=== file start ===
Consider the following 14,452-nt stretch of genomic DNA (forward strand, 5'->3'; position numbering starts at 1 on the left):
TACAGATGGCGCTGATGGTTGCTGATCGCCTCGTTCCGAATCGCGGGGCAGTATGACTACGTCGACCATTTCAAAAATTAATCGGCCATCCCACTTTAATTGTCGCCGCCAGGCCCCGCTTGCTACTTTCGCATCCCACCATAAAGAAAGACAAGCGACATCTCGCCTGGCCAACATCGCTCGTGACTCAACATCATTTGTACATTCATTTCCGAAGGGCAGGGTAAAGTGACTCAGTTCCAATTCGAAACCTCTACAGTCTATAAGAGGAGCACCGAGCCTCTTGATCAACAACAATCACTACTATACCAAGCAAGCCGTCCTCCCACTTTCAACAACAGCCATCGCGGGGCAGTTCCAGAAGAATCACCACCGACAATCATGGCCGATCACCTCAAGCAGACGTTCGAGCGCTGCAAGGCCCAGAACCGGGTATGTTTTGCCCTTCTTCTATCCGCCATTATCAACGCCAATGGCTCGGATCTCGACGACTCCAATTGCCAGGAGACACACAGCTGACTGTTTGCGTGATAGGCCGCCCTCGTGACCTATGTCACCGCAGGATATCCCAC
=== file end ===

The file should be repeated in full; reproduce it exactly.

Consider the following 14,452-nt stretch of genomic DNA (forward strand, 5'->3'; position numbering starts at 1 on the left):
TACAGATGGCGCTGATGGTTGCTGATCGCCTCGTTCCGAATCGCGGGGCAGTATGACTACGTCGACCATTTCAAAAATTAATCGGCCATCCCACTTTAATTGTCGCCGCCAGGCCCCGCTTGCTACTTTCGCATCCCACCATAAAGAAAGACAAGCGACATCTCGCCTGGCCAACATCGCTCGTGACTCAACATCATTTGTACATTCATTTCCGAAGGGCAGGGTAAAGTGACTCAGTTCCAATTCGAAACCTCTACAGTCTATAAGAGGAGCACCGAGCCTCTTGATCAACAACAATCACTACTATACCAAGCAAGCCGTCCTCCCACTTTCAACAACAGCCATCGCGGGGCAGTTCCAGAAGAATCACCACCGACAATCATGGCCGATCACCTCAAGCAGACGTTCGAGCGCTGCAAGGCCCAGAACCGGGTATGTTTTGCCCTTCTTCTATCCGCCATTATCAACGCCAATGGCTCGGATCTCGACGACTCCAATTGCCAGGAGACACACAGCTGACTGTTTGCGTGATAGGCCGCCCTCGTGACCTATGTCACCGCAGGATATCCCAC